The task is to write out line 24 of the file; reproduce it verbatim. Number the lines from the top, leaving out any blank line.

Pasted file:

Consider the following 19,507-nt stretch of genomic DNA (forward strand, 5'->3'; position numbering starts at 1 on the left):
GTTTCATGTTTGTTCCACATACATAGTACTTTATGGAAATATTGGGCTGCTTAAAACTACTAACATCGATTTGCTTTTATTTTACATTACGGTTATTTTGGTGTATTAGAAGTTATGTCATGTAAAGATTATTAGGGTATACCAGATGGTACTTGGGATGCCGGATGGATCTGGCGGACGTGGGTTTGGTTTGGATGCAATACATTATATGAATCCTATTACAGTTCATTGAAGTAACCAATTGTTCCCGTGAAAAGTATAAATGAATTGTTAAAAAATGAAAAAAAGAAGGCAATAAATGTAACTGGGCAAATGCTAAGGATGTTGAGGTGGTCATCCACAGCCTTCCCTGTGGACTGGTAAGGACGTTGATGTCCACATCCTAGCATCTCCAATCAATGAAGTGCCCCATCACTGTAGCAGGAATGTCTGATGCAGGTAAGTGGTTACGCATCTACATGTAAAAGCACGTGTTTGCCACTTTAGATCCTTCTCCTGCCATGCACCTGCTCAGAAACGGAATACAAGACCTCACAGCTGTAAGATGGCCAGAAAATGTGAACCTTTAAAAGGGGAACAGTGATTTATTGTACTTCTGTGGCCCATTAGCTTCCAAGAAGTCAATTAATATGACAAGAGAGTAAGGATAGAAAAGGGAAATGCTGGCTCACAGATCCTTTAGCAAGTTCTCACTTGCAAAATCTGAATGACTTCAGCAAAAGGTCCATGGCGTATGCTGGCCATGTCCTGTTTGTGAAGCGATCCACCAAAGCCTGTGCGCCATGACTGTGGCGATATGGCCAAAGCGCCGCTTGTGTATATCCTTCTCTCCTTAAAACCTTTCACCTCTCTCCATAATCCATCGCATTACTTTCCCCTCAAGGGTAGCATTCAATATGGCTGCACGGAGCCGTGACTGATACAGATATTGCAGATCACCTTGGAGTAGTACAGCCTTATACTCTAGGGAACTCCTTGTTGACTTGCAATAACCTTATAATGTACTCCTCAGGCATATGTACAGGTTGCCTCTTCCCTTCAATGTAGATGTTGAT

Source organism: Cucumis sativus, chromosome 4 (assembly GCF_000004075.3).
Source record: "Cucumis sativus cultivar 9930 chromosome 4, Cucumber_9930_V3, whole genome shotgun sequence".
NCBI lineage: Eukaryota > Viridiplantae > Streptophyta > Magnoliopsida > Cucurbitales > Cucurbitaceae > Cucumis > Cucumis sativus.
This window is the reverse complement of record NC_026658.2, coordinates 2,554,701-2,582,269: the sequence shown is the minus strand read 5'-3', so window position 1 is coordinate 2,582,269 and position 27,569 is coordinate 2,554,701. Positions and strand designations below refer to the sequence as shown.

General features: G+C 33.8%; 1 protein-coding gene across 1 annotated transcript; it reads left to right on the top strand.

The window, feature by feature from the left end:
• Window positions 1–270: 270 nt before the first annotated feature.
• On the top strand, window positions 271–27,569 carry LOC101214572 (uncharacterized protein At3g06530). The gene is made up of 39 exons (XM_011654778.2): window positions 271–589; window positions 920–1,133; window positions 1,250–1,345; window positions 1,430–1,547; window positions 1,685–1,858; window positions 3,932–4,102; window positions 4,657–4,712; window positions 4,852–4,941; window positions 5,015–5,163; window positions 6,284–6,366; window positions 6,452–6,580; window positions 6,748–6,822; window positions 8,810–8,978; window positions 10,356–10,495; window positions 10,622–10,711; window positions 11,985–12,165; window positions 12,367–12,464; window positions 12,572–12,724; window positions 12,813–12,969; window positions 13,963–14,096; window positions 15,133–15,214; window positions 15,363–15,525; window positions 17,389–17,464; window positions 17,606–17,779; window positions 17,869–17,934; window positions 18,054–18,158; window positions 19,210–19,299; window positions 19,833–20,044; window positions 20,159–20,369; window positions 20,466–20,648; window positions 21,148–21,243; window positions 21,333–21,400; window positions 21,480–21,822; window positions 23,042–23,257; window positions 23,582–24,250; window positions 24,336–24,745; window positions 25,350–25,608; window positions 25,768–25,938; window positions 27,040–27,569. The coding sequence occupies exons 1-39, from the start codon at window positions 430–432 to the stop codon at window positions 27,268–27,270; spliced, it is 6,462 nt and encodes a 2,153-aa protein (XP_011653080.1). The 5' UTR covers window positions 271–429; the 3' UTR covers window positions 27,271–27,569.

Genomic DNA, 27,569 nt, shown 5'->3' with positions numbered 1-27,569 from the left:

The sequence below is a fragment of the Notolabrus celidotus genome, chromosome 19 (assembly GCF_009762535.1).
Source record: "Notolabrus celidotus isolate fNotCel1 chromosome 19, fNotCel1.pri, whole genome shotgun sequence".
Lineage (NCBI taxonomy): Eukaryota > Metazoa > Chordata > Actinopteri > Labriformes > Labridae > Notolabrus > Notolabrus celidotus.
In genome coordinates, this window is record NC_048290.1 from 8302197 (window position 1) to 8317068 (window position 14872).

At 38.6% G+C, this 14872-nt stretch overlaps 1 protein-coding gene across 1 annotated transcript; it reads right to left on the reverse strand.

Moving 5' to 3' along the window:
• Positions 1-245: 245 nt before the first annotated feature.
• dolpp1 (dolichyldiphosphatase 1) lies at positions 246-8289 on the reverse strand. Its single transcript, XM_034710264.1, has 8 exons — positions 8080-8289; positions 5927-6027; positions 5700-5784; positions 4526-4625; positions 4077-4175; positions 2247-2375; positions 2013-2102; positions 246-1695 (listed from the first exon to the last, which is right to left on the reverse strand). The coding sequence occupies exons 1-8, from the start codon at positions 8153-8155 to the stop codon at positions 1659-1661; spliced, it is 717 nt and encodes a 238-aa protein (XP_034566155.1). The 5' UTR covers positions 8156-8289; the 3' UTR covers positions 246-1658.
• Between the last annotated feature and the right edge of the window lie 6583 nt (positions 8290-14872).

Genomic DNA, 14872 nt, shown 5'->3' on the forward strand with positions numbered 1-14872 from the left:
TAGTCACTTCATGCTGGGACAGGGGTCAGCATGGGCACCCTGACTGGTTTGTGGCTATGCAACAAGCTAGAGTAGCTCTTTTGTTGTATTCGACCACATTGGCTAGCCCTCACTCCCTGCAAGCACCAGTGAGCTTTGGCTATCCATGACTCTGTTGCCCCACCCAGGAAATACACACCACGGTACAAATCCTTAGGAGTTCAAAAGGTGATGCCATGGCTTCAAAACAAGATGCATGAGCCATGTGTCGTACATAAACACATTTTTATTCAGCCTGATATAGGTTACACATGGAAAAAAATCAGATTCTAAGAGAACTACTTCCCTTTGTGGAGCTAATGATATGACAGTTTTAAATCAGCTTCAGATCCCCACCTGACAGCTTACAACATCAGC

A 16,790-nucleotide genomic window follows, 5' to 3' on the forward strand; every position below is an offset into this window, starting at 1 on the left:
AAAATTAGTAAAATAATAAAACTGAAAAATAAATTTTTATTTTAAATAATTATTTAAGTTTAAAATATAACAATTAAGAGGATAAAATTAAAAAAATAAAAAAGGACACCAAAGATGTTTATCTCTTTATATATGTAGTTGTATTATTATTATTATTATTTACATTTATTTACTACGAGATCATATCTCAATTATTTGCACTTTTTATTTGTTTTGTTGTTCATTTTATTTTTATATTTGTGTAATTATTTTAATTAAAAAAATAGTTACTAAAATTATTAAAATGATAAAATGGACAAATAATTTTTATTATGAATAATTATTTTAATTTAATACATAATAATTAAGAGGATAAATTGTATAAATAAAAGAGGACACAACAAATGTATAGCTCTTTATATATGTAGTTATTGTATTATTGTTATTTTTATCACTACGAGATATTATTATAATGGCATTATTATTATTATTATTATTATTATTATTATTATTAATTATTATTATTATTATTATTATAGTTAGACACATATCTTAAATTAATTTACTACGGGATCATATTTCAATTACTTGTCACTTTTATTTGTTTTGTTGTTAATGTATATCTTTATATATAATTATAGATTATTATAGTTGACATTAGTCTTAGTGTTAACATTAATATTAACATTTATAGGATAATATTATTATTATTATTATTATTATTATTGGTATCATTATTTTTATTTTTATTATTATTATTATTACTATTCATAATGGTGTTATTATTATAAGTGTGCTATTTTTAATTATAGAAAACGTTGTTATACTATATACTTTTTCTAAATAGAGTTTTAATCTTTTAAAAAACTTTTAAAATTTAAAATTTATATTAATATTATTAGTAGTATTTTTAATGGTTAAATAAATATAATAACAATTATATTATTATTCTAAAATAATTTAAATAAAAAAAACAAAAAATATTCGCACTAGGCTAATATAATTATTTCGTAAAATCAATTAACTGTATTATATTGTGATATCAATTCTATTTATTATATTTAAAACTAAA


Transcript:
AAAATTAGTAAAATAATAAAACTGAAAAATAAATTTTTATTTTAAATAATTATTTAAGTTTAAAATATAACAATTAAGAGGATAAAATTAAAAAAATAAAAAAGGACACCAAAGATGTTTATCTCTTTATATATGTAGTTGTATTATTATTATTATTATTTACATTTATTTACTACGAGATCATATCTCAATTATTTGCACTTTTTATTTGTTTTGTTGTTCATTTTATTTTTATATTTGTGTAATTATTTTAATTAAAAAAATAGTTACTAAAATTATTAAAATGATAAAATGGACAAATAATTTTTATTATGAATAATTATTTTAATTTAATACATAATAATTAAGAGGATAAATTGTATAAATAAAAGAGGACACAACAAATGTATAGCTCTTTATATATGTAGTTATTGTATTATTGTTATTTTTATCACTACGAGATATTATTATAATGGCATTATTATTATTATTATTATTATTATTATTATTATTAATTATTATTATTATTATTATTATAGTTAGACACATATCTTAAATTAATTTACTACGGGATCATATTTCAATTACTTGTCACTTTTATTTGTTTTGTTGTTAATGTATATCTTTATATATAATTATAGATTATTATAGTTGACATTAGTCTTAGTGTTAACATTAATATTAACATTTATAGGATAATATTATTATTATTATTATTATTATTATTGGTATCATTATTTTTATTTTTATTATTATTATTATTACTATTCATAATGGTGTTATTATTATAAGTGTGCTATTTTTAATTATAGAAAACGTTGTTATACTATATACTTTTTCTAAATAGAGTTTTAATCTTTTAAAAAACTTTTAAAATTTAAAATTTATATTAATATTATTAGTAGTATTTTTAATGGTTAAATAAATATAATAACAATTATATTATTATTCTAAAATAATTTAAATAAAAAAAACAAAAAATATTCGCACTAGGCTAATATAATTATTTCGTAAAATCAATTAACTGTATTATATTGTGATATCAATTCTATTTATTATATTTAAAACTAAA